Rose experts advise, please!
March 8, 2018 7:36 AM   Subscribe

My husband gave me a mini rose bush for Valentine's Day instead of cut flowers. How can I keep it alive until it can be planted outside (without buying a grow light or something)? It's not doing well indoors at all, and while I don't have a green thumb, googling leads me to believe that it's impossible for a rose to thrive under regular indoor lighting, even on a window sill. What's my best option?

-I can just keep watering it and hope it revives when I can get it outside in April or May.

-I can put it in the basement, where the temp is in the 50s and it's dark and hope it goes dormant.

-I can put it in the garage where the temperature usually only gets to the 30s at coldest.

-I can put it outside, where winter is still pretty brutal, but it would get full regular light.

-With any of these options, would it help to cut it down? How much watering would it need?

-Call it a lost cause and toss it like I would have tossed cut flowers?
posted by Kriesa to Home & Garden (6 answers total)
If it makes you feel better, in my experience, those mini bushes often don't survive even when you do have a green thumb. They're grown in highly controlled environments to get maximum pretty blooms before being sent out on a harrowing shipping journey that gives them a good shock. They land in your home, but are quite stressed by then and can't often be revived. They also tend to get overwatered and the decorative plastic jacket over the pot drowns them because it won't drain. You could repot it into something like teracotta that will breathe and put it in your brightest window. If it's got dying branches, cut them back. But, if it does succumb, it was likely the cummulative effects of a stressful journey. If you want to try this option of a living flower again, orchids tend to do better overall than roses with the journey from grower to your home.
posted by quince at 7:53 AM on March 8, 2018 [2 favorites]

Transplant it to a larger pot and supplement its light somehow. I've kept many of those mini rosebushes alive on an outside deck by transplanting them immediately to something bigger.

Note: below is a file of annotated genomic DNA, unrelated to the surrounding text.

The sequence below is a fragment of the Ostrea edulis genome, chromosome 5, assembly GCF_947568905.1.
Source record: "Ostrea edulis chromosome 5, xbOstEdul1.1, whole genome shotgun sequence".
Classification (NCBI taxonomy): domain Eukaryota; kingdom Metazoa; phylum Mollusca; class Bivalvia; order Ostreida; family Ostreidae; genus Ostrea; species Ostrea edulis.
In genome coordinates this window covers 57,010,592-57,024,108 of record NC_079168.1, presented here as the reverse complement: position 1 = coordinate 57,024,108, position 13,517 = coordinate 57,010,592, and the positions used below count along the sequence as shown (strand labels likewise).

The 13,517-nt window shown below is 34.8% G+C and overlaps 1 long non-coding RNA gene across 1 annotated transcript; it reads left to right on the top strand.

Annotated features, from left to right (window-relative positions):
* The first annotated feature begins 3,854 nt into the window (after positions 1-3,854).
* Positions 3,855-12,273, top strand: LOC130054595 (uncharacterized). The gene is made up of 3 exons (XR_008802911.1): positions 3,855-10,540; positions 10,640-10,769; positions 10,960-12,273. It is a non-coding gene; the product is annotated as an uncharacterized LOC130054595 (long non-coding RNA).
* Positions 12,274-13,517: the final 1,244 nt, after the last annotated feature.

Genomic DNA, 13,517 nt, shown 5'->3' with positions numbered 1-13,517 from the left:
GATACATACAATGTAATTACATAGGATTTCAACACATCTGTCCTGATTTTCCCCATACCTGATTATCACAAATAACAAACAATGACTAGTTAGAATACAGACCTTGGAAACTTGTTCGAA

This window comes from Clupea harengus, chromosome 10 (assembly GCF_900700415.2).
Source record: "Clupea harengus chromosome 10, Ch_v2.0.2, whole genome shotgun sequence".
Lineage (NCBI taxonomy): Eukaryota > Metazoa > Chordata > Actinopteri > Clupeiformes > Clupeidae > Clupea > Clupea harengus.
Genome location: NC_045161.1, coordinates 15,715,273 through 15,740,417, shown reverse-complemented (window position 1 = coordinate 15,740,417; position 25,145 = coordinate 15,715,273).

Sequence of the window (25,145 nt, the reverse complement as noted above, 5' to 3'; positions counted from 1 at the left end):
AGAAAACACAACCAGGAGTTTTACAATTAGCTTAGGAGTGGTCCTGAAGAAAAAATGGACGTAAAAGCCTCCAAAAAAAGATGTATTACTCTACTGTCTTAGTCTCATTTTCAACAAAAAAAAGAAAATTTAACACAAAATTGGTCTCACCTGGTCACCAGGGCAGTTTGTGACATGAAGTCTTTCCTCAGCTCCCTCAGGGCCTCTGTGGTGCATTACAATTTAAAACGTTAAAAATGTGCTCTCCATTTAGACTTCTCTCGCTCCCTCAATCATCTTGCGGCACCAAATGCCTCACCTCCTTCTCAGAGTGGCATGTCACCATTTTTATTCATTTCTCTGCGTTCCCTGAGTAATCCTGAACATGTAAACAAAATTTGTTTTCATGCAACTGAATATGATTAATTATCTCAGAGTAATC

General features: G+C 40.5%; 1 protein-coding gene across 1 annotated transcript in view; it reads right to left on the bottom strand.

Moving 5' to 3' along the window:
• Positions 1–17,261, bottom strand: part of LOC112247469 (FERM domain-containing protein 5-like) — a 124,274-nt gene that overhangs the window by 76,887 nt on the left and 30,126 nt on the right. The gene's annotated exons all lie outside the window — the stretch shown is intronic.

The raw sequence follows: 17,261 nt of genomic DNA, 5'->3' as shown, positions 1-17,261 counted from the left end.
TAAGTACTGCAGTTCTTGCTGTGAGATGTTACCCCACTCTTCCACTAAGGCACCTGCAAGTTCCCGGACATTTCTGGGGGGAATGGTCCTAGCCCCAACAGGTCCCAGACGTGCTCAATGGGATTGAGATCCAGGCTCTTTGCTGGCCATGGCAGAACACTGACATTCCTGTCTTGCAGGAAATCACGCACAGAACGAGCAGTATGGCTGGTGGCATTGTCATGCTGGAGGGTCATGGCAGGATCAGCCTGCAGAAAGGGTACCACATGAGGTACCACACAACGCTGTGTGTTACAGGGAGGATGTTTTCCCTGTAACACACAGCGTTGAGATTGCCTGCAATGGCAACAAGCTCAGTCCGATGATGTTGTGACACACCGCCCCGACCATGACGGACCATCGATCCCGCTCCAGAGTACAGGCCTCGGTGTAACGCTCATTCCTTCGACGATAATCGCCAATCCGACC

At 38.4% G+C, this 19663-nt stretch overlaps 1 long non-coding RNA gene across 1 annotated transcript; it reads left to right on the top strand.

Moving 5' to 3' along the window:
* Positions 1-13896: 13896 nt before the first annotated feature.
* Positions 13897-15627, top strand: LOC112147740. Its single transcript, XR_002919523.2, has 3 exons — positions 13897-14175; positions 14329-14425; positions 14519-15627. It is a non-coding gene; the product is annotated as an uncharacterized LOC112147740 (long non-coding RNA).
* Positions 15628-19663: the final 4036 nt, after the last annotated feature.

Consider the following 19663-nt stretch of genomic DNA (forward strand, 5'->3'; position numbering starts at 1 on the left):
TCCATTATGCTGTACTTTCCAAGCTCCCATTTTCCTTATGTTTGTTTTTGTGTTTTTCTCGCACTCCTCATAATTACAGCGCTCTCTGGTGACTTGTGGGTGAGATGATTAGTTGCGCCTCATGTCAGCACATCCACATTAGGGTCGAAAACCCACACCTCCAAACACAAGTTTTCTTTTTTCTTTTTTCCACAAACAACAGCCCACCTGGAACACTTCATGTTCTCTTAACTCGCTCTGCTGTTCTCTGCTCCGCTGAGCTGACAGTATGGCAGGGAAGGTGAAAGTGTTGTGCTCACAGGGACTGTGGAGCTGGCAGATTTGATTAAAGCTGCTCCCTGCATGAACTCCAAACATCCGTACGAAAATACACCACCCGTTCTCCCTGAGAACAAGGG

posted by annathea at 7:56 AM on March 8, 2018 [1 favorite]

It’s not going to go dormant for only a little while, putting it in even dimmer lightt conditions will likely kill it.

Your best bet is to repot it and give it as much light as possible. It’ll likely limp along until April when you’ll be able to put it outside, in all likelihood. It might not do well outside either, though, those miniature roses are terribly frail and finicky even under ideal conditions.
posted by lydhre at 8:04 AM on March 8, 2018 [1 favorite]

I know you said without buying a grow light, but I had some success with some kitchen herbs in a very dim kitchen with a ~$10 grow light bulb in a regular desk lamp. I've never yet managed to keep a miniature rose alive, period, so I'm not sure that'll fix everything, just not sure if you're aware that they don't have to be terribly expensive.
posted by Sequence at 8:34 AM on March 8, 2018 [1 favorite]

I know nothing about roses specifically, but agreed with Sequence. I use shop lights in my kitchen to keep the herbs I bring in from outside every fall. I also bought a blueberry bush in January and managed to keep it alive (not happy, but alive) until April when I could plant it with a fluorescent bulb. I'd use a fluorescent because you get the most light bang for your buck. You can also go the led route, but those are so bright they can burn plant leaves. Make sure you keep a bulb like that about a foot or two away from you rose bush.
posted by Bistyfrass at 9:32 AM on March 8, 2018 [1 favorite]

Any fluorescent light is a grow light. Is there a fluorescent light anywhere in your house? Put it under that, even if you have to put it on top of a step ladder on your counter when you leave for work in the morning, and move it down to the counter when you get home.

Consider using a desk lamp with a fluorescent light bulb in it, on an extension cord to increase the light it gets.

Did you clip off the flower heads? Many plants thrive much better if the flowers are clipped off, as they don't have to go to the stress of supporting them and can work on supporting only their green foliage. Don't forget to rotate the plant so that it gets the sun on all sides so that the side not near the ight won't just die.
posted by Jane the Brown at 6:04 PM on March 8, 2018 [1 favorite]

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